What is salient in binocular rivalry
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What is salient in binocular rivalry. Fumihiko Taya* and Ken Mogi**, *Department of Physiology1, Osaka University Medical School **Sony Computer Science Laboratory. Abstract. We studied what stimulus features count as salient in binocular rivalry.

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What is salient in binocular rivalry

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What is salient in binocular rivalry

What is salient in binocular rivalry

Fumihiko Taya* and Ken Mogi**,

*Department of Physiology1, Osaka University Medical School

**Sony Computer Science Laboratory


Abstract

Abstract

  • We studied what stimulus features count as salient in binocular rivalry.

  • We found that motion is very salient and is a determining factor in the ocular dominance pattern in binocular rivalry.

  • We arrive at a model of binocular rivalry involving three layers.


Neural correlates with the ocular dominance pattern in binocular rivalry

Neural correlates with the ocular dominance pattern in binocular rivalry

  • Logothetis et al., 1989

  • Leopold et al., 1996

  • Kovacs et al., 1996

  • Sheinberg et al., 1997

  • Tononi et al., 1997

  • Fries et al., 1997

  • Lumer et al., 1998


Studies on binocular rivalry

Studies on binocular rivalry

  • Studies on binocular rivalry has been conducted in an “all-or-none” paradigm, neglecting the spatial heterogeneity of the dominance pattern.

  • Here, we investigate the spatio-temporal structure of ocular dominance pattern in binocular rivalry.


Method 1 2

Method(1/2)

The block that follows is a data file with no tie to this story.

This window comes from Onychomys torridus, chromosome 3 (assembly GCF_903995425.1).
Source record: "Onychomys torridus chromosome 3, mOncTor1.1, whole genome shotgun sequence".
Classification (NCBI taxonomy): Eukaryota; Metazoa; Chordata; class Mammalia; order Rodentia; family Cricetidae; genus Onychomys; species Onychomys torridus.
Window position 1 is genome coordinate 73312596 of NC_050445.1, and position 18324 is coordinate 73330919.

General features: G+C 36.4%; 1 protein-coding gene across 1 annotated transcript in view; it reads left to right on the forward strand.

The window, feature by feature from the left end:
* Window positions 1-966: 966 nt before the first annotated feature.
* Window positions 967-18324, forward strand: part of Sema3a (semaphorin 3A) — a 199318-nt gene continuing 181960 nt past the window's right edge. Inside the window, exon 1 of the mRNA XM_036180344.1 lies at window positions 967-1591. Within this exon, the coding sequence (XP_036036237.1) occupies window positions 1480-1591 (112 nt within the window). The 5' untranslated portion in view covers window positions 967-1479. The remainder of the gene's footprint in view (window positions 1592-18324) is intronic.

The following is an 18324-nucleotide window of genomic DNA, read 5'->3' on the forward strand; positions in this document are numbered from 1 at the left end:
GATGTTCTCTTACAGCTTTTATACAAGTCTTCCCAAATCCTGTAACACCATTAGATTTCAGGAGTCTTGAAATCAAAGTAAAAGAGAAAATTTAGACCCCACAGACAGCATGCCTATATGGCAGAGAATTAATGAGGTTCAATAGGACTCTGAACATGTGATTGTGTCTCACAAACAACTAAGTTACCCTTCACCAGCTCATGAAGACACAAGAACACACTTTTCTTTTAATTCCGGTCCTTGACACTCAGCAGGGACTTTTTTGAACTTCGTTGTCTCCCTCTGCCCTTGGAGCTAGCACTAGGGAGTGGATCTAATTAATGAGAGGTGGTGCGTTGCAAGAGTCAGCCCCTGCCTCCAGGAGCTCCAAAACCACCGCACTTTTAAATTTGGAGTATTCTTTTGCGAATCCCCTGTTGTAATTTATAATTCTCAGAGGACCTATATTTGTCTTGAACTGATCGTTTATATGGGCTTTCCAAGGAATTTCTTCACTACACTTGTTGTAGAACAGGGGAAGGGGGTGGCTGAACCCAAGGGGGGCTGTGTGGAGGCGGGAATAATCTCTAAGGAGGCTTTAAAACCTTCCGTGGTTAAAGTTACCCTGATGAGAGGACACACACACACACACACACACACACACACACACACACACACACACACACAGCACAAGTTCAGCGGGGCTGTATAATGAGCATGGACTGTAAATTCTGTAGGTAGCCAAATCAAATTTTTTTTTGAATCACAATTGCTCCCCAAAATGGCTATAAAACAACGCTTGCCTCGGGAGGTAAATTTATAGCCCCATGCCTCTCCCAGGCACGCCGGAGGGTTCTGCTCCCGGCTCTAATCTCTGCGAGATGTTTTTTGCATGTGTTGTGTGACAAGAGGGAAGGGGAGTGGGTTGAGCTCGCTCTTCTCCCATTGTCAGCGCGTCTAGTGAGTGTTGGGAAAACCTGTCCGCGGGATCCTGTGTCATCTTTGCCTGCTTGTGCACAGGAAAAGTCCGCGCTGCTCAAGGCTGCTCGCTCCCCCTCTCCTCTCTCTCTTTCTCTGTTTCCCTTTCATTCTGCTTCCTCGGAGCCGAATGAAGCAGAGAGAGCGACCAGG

Left eye

Right eye

Indicator

Fixation point

Phase difference

Visual awareness


Methods 2 2

Methods (2/2)

  • Stimulus we used were:

    • Circles moving at a speed of 2.2 degrees/s

    • Stationary circles

  • We presented rivalrous images to each eyes (visual angle 11 degrees) with Crystal Eyes (StereoGraphics Corporation, Washington D.C., US).

  • Monitor: FlexScan E67T (Eizo) at 150 frames/s.


Visual awareness in binocular rivalry

Visual awareness in binocular rivalry

  • Both of the moving circles were always present in visual awareness

    • Down to 0.3 degrees per second

    • Up to 20 degrees per second

  • Sometimes one or both of the stationary circles disappeared from visual awareness


Change of visual awareness moving circles

Change of visual awareness:moving circles

Time


Change of visual awareness stationary circles

Change of visual awareness:stationary circles


Average number of circles seen in the moving and stationary conditions

Average number of circles seen in the moving and stationary conditions


Quantitative analysis

Quantitative Analysis

  • Subjects were requested to report the perceived color at the position of an indicator which flashed in several position on the screen.


Results 180 degrees

Results: 180 degrees


Results 72 degrees

Results: 72 degrees


Results 0 degrees

Results: 0 degrees


Results left eye

Results: left eye


Results right eye

Results: right eye


Summary of results

Summary of results

  • The spatio-temporal dominance pattern was strongly influenced by the presence of moving circles.

  • The visual system behaves as dynamical adaptive system to represent the salient features at any given psychological moment.


Method

Method

Left eye

Right eye

Indicator

Fixation point

Visual awareness


Results the effective range of moving circles

Results: the effective range of moving circles


Results

Results

  • The effective range of moving circle was about 2.2 degrees, namely the effect of salient features remained for about 1 second.

  • The salient feature only had effect on the subsequent visual awareness.

  • The prediction had no effect on determining the ocular dominance pattern.


Change of visual awareness interactive operation

Change of visual awareness:Interactive operation

Time


Result move circles voluntarily

Result: move circles voluntarily


Three phenomenological layers

Attention

Salient features

Visual qualia

Three phenomenological layers

Visual Awareness


Conclusion

Conclusion


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